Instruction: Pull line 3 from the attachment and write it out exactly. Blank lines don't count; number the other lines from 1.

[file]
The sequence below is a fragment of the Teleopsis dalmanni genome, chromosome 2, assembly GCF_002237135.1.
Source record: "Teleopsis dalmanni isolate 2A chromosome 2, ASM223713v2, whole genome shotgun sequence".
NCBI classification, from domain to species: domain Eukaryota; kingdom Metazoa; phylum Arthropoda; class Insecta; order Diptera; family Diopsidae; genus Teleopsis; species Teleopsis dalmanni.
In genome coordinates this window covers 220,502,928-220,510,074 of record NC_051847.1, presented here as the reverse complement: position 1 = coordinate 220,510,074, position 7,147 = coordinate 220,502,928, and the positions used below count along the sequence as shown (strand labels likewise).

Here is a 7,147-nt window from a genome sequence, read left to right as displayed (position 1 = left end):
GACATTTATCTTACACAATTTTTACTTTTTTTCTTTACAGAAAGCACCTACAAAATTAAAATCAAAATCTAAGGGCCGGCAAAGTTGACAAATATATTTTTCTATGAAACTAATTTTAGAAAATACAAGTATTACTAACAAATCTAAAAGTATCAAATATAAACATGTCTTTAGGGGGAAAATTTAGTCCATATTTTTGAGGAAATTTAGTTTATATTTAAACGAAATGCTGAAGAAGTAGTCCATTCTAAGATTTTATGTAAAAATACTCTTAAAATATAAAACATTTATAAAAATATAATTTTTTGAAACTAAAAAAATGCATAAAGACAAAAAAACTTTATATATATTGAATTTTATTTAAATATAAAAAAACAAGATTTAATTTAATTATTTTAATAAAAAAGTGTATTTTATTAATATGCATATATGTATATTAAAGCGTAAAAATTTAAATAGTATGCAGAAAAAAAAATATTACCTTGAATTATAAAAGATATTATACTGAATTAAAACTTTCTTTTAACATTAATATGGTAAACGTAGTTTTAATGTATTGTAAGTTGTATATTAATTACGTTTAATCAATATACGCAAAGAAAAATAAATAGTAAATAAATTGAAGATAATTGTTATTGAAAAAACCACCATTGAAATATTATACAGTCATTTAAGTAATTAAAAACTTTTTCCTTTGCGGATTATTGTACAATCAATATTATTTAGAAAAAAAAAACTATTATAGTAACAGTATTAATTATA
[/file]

NCBI classification, from domain to species: domain Eukaryota; kingdom Metazoa; phylum Arthropoda; class Insecta; order Diptera; family Diopsidae; genus Teleopsis; species Teleopsis dalmanni.